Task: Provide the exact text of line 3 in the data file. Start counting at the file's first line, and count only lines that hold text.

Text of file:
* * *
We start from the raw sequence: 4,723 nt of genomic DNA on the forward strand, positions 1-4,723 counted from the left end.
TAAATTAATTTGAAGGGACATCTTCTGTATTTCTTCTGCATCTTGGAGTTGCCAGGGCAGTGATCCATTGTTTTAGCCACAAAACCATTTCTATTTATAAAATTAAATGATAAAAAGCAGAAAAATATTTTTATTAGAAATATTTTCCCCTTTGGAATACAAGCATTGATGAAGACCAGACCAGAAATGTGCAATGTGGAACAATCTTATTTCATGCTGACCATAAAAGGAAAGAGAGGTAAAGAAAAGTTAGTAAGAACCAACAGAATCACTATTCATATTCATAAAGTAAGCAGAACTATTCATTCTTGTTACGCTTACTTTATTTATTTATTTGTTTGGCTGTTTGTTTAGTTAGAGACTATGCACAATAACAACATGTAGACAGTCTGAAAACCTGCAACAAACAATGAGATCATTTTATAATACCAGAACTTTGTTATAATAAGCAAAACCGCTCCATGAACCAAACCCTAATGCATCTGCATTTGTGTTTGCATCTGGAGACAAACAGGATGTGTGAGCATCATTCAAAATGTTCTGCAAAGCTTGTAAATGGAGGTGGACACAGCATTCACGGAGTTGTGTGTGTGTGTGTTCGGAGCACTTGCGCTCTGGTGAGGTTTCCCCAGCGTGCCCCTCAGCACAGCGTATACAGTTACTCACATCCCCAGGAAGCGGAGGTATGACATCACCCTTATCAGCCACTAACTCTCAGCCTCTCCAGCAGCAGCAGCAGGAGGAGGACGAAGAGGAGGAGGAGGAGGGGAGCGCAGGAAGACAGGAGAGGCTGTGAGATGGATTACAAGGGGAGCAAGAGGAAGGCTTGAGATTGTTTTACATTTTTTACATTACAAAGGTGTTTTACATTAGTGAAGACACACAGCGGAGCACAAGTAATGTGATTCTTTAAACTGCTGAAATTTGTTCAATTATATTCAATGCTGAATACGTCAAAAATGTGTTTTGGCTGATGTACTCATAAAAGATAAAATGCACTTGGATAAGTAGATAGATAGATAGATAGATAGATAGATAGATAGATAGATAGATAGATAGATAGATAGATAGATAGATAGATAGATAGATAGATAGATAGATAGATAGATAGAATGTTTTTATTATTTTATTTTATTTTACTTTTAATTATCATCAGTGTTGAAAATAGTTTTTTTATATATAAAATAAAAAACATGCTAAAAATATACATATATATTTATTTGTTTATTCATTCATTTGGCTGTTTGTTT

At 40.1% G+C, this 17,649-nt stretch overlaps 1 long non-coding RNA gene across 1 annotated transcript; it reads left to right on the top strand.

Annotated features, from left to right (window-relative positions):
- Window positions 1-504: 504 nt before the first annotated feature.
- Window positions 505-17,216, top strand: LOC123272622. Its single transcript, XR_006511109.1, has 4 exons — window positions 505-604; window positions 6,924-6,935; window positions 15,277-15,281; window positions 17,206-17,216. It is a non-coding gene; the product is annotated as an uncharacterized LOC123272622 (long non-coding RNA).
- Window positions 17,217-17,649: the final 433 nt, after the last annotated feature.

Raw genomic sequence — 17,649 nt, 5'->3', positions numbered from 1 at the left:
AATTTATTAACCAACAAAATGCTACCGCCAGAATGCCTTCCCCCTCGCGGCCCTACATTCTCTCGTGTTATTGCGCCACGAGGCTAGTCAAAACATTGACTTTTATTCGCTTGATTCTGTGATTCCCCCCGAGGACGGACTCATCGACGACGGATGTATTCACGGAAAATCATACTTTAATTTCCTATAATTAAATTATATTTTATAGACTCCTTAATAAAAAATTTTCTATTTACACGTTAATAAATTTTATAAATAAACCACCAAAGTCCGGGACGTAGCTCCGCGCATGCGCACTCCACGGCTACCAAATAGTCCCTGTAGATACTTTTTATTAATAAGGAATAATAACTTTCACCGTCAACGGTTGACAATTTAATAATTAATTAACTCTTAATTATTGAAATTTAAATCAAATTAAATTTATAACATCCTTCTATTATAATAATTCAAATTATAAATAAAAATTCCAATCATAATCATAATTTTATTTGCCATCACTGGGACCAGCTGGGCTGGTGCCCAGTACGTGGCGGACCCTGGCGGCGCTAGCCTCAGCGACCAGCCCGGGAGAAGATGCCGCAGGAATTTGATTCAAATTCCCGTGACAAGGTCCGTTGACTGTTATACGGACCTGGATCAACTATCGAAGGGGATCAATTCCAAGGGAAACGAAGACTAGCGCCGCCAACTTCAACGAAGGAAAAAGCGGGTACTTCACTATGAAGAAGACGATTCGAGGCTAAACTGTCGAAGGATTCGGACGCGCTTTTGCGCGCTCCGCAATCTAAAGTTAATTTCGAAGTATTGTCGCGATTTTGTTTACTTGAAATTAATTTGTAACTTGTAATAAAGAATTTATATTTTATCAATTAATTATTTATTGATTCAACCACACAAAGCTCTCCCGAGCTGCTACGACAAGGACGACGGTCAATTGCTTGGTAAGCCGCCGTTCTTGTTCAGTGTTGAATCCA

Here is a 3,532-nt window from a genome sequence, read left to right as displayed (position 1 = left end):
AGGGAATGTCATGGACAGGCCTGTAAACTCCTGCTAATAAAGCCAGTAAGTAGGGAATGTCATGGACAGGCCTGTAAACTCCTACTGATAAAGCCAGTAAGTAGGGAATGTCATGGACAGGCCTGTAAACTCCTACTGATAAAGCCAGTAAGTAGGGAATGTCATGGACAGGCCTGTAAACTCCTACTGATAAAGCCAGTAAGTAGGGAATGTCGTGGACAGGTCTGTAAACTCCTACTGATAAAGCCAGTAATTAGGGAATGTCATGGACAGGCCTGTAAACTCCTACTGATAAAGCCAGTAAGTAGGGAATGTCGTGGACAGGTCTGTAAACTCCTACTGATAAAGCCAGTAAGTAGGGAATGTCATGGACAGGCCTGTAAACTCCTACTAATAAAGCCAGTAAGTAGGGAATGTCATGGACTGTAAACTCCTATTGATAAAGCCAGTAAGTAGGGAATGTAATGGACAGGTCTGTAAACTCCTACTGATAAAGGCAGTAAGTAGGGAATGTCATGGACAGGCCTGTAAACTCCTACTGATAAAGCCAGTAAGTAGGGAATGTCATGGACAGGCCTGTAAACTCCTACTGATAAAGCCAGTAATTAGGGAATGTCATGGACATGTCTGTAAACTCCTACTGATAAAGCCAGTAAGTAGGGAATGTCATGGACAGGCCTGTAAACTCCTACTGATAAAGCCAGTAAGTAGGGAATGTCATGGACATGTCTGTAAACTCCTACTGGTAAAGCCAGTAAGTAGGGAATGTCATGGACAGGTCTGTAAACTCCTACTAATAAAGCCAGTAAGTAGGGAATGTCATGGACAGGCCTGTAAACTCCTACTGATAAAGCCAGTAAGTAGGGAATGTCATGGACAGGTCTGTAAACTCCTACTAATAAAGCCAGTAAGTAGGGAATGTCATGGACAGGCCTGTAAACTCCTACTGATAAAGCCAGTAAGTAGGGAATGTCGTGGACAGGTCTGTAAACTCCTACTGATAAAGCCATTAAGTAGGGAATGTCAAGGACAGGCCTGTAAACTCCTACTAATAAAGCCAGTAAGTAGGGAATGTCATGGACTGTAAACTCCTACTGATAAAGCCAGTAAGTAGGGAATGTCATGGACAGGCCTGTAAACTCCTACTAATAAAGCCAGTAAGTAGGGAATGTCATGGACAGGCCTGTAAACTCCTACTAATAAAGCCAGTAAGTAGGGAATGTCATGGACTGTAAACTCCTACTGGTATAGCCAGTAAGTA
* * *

At 40.1% G+C, this 17,649-nt stretch overlaps 1 long non-coding RNA gene across 1 annotated transcript; it reads left to right on the top strand.